(Photography by Susie Allen, AB’09)

Postcard from Hong Kong

Off duty in a new city, a writer lets serendipity and a local’s advice guide the way.

When the University officially snipped the ribbon and opened its new base in Hong Kong last November, Magazine associate editor Susie Allen, AB’09, was there. You can read her report from The Hong Kong Jockey Club University of Chicago Academic Complex | The University of Chicago Francis and Rose Yuen Campus in Hong Kong in “A View from the Tree House of Knowledge.”

Susie’s assignment was an introduction—not just to the new site, but to Hong Kong and Asia too. After several days intensely on-task as a reporter, she had a few hours to roam the city freely, and found herself aided by one especially hospitable alumnus. She returned to Chicago with the story, and some traveler’s notes.

“On December 2,” Susie writes, “with the pomp of the grand opening celebration dying down, I found myself chatting with Sam Wong, AB’82, who’d come from nearby Kowloon to scope out the new campus. I mentioned I had a little down time before dinner.

“‘You should take the Star Ferry,’ he said. Not a question, not a suggestion. The Star Ferry, which crisscrosses Victoria Harbour between Hong Kong Island and Kowloon, pops up on several must-do lists. The 10-minute trip is both a tourist favorite and an everyday mode of transit for Hong Kongers. Sure, I thought, why not.

“Sam was headed in the same direction as the ferry terminal and offered to walk me there. On the way he called out landmarks and told me stories. (Angelina Jolie’s character jumps from that building in Lara Croft: Tomb Raider) When I asked about the convivial groups of women chatting and relaxing in the streets, using cardboard boxes as picnic blankets, Sam explained that today, Sunday, was Hong Kong domestic workers’ day off.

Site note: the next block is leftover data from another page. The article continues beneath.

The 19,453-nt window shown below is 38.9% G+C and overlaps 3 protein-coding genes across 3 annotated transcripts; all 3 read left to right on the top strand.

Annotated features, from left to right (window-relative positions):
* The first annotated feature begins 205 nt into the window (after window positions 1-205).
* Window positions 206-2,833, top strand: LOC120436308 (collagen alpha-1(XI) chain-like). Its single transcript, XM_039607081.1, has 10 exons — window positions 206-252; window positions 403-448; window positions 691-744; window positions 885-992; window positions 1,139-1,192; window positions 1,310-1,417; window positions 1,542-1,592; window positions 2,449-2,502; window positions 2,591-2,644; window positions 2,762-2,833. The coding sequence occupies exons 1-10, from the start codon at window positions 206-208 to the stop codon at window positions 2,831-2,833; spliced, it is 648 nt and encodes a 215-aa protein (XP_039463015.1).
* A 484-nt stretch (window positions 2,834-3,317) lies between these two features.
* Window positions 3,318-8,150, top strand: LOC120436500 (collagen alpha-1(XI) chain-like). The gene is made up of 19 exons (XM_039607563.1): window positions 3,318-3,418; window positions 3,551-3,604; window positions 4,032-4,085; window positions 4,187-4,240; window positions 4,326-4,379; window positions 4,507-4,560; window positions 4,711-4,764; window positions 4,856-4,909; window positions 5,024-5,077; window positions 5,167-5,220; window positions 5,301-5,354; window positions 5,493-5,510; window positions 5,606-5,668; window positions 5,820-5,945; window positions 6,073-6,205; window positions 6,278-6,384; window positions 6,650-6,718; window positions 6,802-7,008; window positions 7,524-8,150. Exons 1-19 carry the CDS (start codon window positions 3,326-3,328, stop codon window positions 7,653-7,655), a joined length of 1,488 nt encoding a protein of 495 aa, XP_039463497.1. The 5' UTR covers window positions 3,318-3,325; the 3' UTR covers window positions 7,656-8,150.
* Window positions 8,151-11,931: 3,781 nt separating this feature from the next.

“As we approached the turnstiles to board the ferry, I realized I hadn’t reloaded my transit card. Sam stepped in, swiped his own card, and sent me off with a wave. Very suddenly, still in business attire much too warm for the weather, and embarrassingly sweaty, I was sitting on the ferry. The sun was just beginning to set, and the downtown skyline was aglow.

“For the first time since arriving, I wasn’t worrying if my digital recorder was working (a perennial anxiety!). I just saw the city, a marvel of futuristic architecture and natural beauty. I thought, This is the best three Hong Kong dollars—about 40 cents—I’ve ever spent. Then I remembered I hadn’t spent it at all. Thank you, Sam, for the ride.”

We hope you’ll enjoy Susie’s report from the University’s new global outpost, and the fresh scholarly perspectives it’s already beginning to nurture.